The Book of Judges (4:21) details how Yael murders Sisera: “Yael…took a tent peg, placed a hammer in her hand, came to him stealthily, and drove the peg into his temple…” Given the inherent difficulty of her task, why does Yael choose such seemingly roundabout means, rather than using a sword or some other conventional weapon? While her method may seem convoluted, Yael’s approach is key to her greatness.
The Torah (Ki Seitze 22:5) sets forth a prohibition against a woman assuming a man’s guise. This tenet is said to include weapons. Simply stated, our sages explain that the prohibition ensures a clear separation between the roles of men and women. These roles – far from “job descriptions” – are external expressions of the God-given differences between the male and female soul. Rather than taking up arms, Yael construes an unconventional murder, in an effort to preserve her connection to the Divine source of her femininity, at the heart of this Torah commandment.
In a moment of crisis, with the Jewish future at stake, Yael could easily and justifiably have resorted to the most expeditious, masculine means of achieving her goal. Instead, understanding the profound spiritual repercussions of this route, Yael takes a more difficult tack. She risks her personal safety, preserves her spiritual integrity and redefines what it means to be a “woman of the tent,” using the tent stake and even the tent itself to carry out her startlingly “modest” murder Sisera.
Yael maintains her own internal integrity, while the situation mandates she act ruthlessly. In this way, she accomplishes both her immediate mission – to kill Sisera and to redeem the Jewish people – and her eternal mission, which is to serve God with modesty and compassion. Yael’s ability to uphold her essential self at all costs earns her the praise of “women in the tent.” These circumstances can be said to make her “more” blessed than this distinguished group – at least in this regard.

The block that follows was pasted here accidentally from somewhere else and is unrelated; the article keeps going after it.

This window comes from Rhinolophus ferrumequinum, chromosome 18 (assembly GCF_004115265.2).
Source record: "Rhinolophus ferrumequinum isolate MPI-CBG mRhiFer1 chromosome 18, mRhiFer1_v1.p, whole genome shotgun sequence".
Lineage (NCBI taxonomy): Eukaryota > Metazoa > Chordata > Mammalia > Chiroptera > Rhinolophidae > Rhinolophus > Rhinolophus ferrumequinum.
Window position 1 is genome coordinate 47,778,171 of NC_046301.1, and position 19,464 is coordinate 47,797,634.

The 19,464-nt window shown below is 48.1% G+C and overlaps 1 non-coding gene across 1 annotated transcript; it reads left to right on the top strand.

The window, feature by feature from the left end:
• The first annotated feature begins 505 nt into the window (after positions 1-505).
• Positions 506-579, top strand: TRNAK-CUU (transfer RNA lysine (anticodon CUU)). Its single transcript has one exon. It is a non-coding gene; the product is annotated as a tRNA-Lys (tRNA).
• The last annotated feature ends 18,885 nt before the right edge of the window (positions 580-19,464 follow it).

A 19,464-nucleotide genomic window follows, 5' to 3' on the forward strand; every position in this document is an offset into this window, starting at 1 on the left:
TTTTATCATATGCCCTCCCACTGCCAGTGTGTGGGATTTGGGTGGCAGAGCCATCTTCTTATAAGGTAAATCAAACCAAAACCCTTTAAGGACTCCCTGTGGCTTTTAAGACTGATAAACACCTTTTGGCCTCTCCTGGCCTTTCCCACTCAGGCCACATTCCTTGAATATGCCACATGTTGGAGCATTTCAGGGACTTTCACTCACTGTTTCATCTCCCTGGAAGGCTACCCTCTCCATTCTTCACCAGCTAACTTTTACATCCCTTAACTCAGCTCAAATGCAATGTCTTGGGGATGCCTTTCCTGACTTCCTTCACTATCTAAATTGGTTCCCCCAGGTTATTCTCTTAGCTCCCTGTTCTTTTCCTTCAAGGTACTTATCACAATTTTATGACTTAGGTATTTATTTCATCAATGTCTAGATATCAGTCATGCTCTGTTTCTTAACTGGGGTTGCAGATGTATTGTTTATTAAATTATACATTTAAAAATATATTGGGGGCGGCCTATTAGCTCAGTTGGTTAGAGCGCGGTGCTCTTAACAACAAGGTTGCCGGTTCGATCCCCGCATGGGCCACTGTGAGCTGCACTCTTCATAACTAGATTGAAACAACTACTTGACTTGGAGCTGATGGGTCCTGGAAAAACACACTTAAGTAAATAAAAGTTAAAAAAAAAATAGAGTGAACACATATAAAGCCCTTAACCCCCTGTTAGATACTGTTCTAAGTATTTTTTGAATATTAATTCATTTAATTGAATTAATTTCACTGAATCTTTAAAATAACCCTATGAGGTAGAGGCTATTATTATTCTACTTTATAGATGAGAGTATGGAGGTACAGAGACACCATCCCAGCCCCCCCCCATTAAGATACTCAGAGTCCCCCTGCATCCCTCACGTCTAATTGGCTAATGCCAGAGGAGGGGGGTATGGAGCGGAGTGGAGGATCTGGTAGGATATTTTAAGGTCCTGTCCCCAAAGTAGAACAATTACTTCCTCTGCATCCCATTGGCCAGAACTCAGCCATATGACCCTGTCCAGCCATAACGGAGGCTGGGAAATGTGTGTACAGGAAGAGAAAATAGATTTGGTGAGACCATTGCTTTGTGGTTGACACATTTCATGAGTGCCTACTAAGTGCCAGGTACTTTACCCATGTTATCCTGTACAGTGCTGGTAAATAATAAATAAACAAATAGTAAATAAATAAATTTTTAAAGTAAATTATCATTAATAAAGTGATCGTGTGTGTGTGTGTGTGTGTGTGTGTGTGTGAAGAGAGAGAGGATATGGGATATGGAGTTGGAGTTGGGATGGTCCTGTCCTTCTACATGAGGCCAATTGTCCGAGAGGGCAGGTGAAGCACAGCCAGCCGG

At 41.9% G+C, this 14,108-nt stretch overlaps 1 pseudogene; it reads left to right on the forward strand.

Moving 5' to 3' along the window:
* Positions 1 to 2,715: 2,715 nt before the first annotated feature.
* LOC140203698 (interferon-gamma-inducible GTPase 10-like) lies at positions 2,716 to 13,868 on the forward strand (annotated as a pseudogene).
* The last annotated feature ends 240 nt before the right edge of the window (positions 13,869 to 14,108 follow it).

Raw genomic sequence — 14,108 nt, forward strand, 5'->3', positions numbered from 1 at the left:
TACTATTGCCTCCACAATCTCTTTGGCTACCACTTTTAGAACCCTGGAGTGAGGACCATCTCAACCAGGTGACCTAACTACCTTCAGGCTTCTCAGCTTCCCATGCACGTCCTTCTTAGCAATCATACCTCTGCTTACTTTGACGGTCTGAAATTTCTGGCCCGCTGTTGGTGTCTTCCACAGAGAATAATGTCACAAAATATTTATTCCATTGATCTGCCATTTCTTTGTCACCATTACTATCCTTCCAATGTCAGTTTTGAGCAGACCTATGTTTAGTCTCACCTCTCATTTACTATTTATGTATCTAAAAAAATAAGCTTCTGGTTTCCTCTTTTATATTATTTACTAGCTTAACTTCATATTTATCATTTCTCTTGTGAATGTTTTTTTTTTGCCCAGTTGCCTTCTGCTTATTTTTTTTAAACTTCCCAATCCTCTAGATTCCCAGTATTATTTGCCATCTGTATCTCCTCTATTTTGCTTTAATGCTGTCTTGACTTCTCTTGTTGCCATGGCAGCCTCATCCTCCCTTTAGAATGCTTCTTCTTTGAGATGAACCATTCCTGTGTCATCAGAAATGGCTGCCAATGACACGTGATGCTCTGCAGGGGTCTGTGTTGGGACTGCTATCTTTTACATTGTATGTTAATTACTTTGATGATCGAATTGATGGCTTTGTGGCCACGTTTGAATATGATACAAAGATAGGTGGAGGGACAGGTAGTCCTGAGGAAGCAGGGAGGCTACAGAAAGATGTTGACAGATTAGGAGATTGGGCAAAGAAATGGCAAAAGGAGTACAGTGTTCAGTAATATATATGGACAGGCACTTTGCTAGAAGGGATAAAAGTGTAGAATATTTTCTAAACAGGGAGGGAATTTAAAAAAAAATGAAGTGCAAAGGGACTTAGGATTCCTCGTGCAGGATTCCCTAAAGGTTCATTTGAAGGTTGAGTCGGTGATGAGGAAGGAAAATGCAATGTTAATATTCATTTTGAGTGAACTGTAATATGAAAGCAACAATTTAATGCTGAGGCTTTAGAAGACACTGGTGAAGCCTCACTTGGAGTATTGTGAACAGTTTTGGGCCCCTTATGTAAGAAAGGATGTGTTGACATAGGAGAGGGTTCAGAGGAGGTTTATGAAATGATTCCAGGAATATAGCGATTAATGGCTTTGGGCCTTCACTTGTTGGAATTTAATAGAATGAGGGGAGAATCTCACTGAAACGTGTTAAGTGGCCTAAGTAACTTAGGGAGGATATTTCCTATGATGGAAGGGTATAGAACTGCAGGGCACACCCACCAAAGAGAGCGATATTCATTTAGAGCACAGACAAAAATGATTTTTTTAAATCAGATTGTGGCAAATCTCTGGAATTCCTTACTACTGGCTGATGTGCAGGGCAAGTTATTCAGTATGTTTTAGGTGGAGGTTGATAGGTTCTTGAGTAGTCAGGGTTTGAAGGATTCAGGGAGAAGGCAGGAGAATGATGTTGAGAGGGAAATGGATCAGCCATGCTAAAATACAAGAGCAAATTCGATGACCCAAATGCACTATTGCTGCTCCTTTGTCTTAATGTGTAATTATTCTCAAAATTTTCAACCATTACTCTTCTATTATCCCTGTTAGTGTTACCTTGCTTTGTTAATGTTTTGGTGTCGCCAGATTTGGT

Given Yael’s place in ancient history, and her even more ancient tent-based colleagues, what makes Yael a Jewish woman for today? In much the same (but certainly deeper) way that post-impressionists and post-modernists updated and breathed new life into the movements they reinterpreted, Yael can be considered a “post – woman in the tent.” She used her God-given, internal gifts under circumstances that seemed to make them impossible to apply. While involved in a male pursuit – a war – she remains distinctly female, never compromising her essence. While Yael’s situation is extreme, today’s woman also finds herself in traditionally public, male-oriented domains. Contemporary history indicates that, in spite of their professional success, women have suffered internally from adopting male modes of behavior in order to achieve their goals. Yael teaches us that we need not compromise our deepest feminine gifts. Modesty distinguishes Yael’s heroism and it can be the hallmark of the successful Jewish woman, at home, in the community and at work.
Women in Judaism, Copyright (c) 2001 by Mrs. Leah Kohn and Project Genesis, Inc.